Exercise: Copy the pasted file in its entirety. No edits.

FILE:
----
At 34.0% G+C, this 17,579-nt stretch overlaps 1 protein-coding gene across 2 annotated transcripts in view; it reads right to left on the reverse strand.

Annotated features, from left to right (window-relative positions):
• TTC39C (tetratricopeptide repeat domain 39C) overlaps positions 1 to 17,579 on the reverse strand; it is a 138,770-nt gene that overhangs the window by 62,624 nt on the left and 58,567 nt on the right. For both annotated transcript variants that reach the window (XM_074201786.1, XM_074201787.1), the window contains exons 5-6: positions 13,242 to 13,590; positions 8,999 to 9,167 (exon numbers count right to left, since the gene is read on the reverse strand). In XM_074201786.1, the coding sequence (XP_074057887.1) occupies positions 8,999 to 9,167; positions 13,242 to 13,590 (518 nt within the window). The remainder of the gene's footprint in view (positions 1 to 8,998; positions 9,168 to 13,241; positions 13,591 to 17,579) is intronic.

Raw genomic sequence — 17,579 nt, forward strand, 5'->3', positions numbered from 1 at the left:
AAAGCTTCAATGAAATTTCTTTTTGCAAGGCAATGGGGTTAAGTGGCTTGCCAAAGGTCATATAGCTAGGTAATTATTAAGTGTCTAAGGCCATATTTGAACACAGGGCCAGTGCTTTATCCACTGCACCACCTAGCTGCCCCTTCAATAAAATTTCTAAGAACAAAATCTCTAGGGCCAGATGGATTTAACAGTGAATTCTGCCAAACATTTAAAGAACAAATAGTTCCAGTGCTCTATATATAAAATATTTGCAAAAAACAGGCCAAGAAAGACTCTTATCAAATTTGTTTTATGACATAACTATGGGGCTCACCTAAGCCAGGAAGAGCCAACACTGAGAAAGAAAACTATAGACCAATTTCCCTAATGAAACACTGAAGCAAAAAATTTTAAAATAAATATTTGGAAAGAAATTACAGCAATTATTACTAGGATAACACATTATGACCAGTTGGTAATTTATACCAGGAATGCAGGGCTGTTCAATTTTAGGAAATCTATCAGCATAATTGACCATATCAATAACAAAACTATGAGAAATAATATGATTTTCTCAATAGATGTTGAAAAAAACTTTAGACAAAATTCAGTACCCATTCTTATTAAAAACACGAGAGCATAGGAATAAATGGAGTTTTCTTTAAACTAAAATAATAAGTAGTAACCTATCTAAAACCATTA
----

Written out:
At 34.0% G+C, this 17,579-nt stretch overlaps 1 protein-coding gene across 2 annotated transcripts in view; it reads right to left on the reverse strand.

Annotated features, from left to right (window-relative positions):
• TTC39C (tetratricopeptide repeat domain 39C) overlaps positions 1 to 17,579 on the reverse strand; it is a 138,770-nt gene that overhangs the window by 62,624 nt on the left and 58,567 nt on the right. For both annotated transcript variants that reach the window (XM_074201786.1, XM_074201787.1), the window contains exons 5-6: positions 13,242 to 13,590; positions 8,999 to 9,167 (exon numbers count right to left, since the gene is read on the reverse strand). In XM_074201786.1, the coding sequence (XP_074057887.1) occupies positions 8,999 to 9,167; positions 13,242 to 13,590 (518 nt within the window). The remainder of the gene's footprint in view (positions 1 to 8,998; positions 9,168 to 13,241; positions 13,591 to 17,579) is intronic.

Raw genomic sequence — 17,579 nt, forward strand, 5'->3', positions numbered from 1 at the left:
AAAGCTTCAATGAAATTTCTTTTTGCAAGGCAATGGGGTTAAGTGGCTTGCCAAAGGTCATATAGCTAGGTAATTATTAAGTGTCTAAGGCCATATTTGAACACAGGGCCAGTGCTTTATCCACTGCACCACCTAGCTGCCCCTTCAATAAAATTTCTAAGAACAAAATCTCTAGGGCCAGATGGATTTAACAGTGAATTCTGCCAAACATTTAAAGAACAAATAGTTCCAGTGCTCTATATATAAAATATTTGCAAAAAACAGGCCAAGAAAGACTCTTATCAAATTTGTTTTATGACATAACTATGGGGCTCACCTAAGCCAGGAAGAGCCAACACTGAGAAAGAAAACTATAGACCAATTTCCCTAATGAAACACTGAAGCAAAAAATTTTAAAATAAATATTTGGAAAGAAATTACAGCAATTATTACTAGGATAACACATTATGACCAGTTGGTAATTTATACCAGGAATGCAGGGCTGTTCAATTTTAGGAAATCTATCAGCATAATTGACCATATCAATAACAAAACTATGAGAAATAATATGATTTTCTCAATAGATGTTGAAAAAAACTTTAGACAAAATTCAGTACCCATTCTTATTAAAAACACGAGAGCATAGGAATAAATGGAGTTTTCTTTAAACTAAAATAATAAGTAGTAACCTATCTAAAACCATTA